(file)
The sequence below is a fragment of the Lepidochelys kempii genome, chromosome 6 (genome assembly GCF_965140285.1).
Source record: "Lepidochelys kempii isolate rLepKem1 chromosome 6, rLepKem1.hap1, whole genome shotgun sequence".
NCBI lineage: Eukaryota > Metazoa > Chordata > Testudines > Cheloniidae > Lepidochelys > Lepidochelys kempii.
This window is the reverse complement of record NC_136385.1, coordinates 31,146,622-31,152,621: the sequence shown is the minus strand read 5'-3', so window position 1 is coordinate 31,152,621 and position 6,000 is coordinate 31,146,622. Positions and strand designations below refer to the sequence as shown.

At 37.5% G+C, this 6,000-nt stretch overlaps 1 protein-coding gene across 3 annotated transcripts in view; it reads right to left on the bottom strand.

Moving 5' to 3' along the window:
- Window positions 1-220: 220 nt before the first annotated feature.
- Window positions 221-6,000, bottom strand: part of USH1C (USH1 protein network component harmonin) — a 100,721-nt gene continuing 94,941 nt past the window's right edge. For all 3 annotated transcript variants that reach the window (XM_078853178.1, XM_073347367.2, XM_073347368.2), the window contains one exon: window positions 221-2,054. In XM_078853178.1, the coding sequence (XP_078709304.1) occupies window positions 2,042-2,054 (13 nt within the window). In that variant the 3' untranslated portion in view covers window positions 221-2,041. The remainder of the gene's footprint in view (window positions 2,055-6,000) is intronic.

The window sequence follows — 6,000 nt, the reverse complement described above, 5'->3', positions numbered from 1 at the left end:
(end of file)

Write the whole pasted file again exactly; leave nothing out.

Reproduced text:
The sequence below is a fragment of the Lepidochelys kempii genome, chromosome 6 (genome assembly GCF_965140285.1).
Source record: "Lepidochelys kempii isolate rLepKem1 chromosome 6, rLepKem1.hap1, whole genome shotgun sequence".
NCBI lineage: Eukaryota > Metazoa > Chordata > Testudines > Cheloniidae > Lepidochelys > Lepidochelys kempii.
This window is the reverse complement of record NC_136385.1, coordinates 31,146,622-31,152,621: the sequence shown is the minus strand read 5'-3', so window position 1 is coordinate 31,152,621 and position 6,000 is coordinate 31,146,622. Positions and strand designations below refer to the sequence as shown.

At 37.5% G+C, this 6,000-nt stretch overlaps 1 protein-coding gene across 3 annotated transcripts in view; it reads right to left on the bottom strand.

Moving 5' to 3' along the window:
- Window positions 1-220: 220 nt before the first annotated feature.
- Window positions 221-6,000, bottom strand: part of USH1C (USH1 protein network component harmonin) — a 100,721-nt gene continuing 94,941 nt past the window's right edge. For all 3 annotated transcript variants that reach the window (XM_078853178.1, XM_073347367.2, XM_073347368.2), the window contains one exon: window positions 221-2,054. In XM_078853178.1, the coding sequence (XP_078709304.1) occupies window positions 2,042-2,054 (13 nt within the window). In that variant the 3' untranslated portion in view covers window positions 221-2,041. The remainder of the gene's footprint in view (window positions 2,055-6,000) is intronic.

The window sequence follows — 6,000 nt, the reverse complement described above, 5'->3', positions numbered from 1 at the left end: